The Internet! It's like a playground for adults, full of cool toys, potential new friends, and occasionally, bloody-nosed scuffles. This week, two of financial journalism's biggest blowhards, Matt Taibbi and CNBC's Charlie Gasparino, eyed each other from across the yard, threw balls at each other with increasing ferocity, and then, in response to the bloody-minded aggression of their peers on the sidelines, reportedly responded to their chants of Fight! Fight! Fight! by agreeing to duke it out "in person" on Don Imus's radio show. Meanwhile, Goldman Sachs, the genesis of their argument, has been forgotten, and is free to sit smirking on the sidelines, hoping they both get pounded. Let's review how it all started ...
Opening Shot Gasparino criticized Taibbi's Rolling Stone Goldman Sachs "vampire squid" story on the Daily Beast, because he felt it was getting too much attention, which was bad for journalism and also for Gasparino, who prefers attention to be focused on himself. "Taibbi has elevated a combination of half-truths, superstitions, and a lack of understanding about the financial crisis to what is fast becoming established as 'fact': that Goldman Sachs was the main culprit for the financial crisis and is now unfairly profiting from the various bailouts the crisis caused," he wrote.
Opponent Reaction: Taibbi responded, not because the criticism needled him, but because his public was begging him to. "A lot of people are writing to me wondering when I’m going to respond to Charlie Gasparino, who took time out between martinis recently to take a shot at me," he wrote on his True Slant blog, then went on to explain that a brilliant, obscenity-laced smackdown was in the offing, if only the public could just remain patient. "As it happens I was already beginning work on a chapter on CNBC for my next book, as in recent weeks I’ve had several Wall Street executives call me to complain about certain practices at that network that should probably be shared with the public. So I’m working on that, and I think that is the appropriate forum in which to talk not only about Gasparino but about the other excellent reporters in the CNBC stable, who as we all know did such a terrific job standing up to their advertisers and exposing the dangers that lay ahead in the years leading up to the financial crisis."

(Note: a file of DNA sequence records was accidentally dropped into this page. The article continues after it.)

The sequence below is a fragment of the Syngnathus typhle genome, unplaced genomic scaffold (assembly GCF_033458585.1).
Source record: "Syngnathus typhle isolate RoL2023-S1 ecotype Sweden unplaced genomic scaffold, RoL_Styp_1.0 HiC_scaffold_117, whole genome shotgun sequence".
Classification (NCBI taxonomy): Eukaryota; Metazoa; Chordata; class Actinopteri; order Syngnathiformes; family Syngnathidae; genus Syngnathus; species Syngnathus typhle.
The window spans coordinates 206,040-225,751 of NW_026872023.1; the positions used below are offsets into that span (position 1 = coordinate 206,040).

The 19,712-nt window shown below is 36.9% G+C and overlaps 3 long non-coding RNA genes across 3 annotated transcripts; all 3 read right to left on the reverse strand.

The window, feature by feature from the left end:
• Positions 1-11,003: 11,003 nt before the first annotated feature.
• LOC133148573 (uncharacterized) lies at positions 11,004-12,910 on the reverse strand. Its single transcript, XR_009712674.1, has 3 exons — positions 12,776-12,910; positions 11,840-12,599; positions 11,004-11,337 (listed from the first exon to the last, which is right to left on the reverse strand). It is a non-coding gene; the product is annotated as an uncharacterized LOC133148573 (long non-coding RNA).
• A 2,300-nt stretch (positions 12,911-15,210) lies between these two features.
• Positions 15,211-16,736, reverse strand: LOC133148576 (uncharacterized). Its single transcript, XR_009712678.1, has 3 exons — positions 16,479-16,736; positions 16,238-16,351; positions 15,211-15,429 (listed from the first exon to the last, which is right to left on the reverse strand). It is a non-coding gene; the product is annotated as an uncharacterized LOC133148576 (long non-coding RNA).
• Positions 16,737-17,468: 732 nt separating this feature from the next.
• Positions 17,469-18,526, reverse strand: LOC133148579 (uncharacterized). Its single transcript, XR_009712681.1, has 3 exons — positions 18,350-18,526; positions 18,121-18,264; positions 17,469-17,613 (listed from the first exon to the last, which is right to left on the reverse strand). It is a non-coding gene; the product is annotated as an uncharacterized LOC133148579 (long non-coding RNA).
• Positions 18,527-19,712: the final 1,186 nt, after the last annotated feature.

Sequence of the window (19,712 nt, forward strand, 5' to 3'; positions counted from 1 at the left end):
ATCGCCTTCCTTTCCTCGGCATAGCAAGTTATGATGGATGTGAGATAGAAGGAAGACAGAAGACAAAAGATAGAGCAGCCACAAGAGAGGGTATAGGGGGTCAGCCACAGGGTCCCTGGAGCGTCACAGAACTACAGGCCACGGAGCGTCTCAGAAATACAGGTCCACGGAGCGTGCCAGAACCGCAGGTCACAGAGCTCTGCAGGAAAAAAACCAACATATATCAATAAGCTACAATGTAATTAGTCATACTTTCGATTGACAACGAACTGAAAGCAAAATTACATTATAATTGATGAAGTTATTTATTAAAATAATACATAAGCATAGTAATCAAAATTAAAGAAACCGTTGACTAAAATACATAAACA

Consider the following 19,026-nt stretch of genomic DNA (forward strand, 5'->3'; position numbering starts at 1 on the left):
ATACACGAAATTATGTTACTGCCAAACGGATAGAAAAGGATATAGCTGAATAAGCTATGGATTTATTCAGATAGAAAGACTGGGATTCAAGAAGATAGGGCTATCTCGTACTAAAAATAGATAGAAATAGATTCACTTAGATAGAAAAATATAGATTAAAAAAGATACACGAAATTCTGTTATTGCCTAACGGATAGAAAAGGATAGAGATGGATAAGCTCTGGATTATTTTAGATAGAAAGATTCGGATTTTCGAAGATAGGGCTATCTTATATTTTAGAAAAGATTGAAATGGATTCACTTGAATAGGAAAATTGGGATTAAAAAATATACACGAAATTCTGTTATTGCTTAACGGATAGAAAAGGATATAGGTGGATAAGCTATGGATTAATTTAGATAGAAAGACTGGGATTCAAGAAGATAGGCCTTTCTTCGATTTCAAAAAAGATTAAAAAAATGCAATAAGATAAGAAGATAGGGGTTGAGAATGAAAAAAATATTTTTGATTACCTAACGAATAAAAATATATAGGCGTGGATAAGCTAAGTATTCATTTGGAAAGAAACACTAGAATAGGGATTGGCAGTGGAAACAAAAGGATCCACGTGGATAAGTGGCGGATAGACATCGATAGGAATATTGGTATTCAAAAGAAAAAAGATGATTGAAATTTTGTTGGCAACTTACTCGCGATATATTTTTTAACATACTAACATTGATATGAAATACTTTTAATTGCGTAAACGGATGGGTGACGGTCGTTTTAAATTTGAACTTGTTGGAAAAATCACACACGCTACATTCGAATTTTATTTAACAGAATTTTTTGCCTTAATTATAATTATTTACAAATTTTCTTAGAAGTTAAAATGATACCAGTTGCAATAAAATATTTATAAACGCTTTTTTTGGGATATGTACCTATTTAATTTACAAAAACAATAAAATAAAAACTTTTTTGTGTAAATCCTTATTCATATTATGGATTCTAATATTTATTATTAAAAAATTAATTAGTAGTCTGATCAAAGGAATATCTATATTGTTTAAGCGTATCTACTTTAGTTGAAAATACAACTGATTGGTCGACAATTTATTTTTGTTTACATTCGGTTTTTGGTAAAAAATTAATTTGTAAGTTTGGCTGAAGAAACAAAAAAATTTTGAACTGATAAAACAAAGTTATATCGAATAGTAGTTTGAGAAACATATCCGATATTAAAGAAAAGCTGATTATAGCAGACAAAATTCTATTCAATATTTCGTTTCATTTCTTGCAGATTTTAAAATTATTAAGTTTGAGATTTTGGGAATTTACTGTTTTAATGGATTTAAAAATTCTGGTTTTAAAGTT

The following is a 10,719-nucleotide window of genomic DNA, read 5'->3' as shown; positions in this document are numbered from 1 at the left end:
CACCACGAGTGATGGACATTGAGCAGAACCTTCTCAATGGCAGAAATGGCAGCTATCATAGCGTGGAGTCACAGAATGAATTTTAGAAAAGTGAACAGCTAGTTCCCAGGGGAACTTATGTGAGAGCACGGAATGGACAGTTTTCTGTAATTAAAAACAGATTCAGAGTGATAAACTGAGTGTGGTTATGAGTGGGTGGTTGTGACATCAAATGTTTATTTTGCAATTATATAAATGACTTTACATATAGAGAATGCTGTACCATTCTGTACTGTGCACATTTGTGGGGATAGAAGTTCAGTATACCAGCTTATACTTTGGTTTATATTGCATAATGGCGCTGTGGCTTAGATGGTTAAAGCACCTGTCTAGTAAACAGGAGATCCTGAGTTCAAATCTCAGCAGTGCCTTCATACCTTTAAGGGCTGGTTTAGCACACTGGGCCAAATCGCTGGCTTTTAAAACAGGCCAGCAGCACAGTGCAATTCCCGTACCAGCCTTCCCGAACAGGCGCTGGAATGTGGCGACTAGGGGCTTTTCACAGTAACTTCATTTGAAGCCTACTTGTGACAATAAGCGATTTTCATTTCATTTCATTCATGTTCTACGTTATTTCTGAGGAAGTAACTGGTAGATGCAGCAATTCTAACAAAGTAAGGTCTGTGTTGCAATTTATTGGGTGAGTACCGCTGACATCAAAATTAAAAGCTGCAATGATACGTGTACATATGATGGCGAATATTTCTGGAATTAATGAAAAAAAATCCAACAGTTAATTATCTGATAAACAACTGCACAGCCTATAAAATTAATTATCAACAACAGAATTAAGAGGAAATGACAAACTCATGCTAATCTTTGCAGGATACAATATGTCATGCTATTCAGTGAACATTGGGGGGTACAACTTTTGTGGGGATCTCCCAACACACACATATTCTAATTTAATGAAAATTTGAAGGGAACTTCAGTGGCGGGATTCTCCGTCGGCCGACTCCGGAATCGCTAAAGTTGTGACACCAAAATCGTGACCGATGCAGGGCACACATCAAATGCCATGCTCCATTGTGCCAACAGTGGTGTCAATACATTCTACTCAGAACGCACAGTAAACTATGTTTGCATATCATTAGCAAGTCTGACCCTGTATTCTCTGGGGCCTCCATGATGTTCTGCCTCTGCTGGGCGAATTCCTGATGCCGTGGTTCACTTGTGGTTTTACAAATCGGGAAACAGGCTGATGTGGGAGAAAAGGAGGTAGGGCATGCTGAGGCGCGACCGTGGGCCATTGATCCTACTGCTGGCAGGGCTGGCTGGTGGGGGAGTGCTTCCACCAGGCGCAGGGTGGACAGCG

Round Three : Gasparino called the Business Insider and offered some passive-aggressive praise. Taibbi's a "good writer" he said, but he's "taken this way too personally ... everyone makes mistakes ... I've written some clunkers too. I have pissed on Goldman a lot more than Matt Taibbi ...." Really, Taibbi reminds Charlie Gasparino of a young Charlie Gasparino, which doesn't mean he doesn't want to punch him in his fool face.
Bonus Round: Don Imus has apparently extended an invite to the two to appear on Thursday morning; we'll see if they can hold in their vitriol that long. To the death! (We hope!)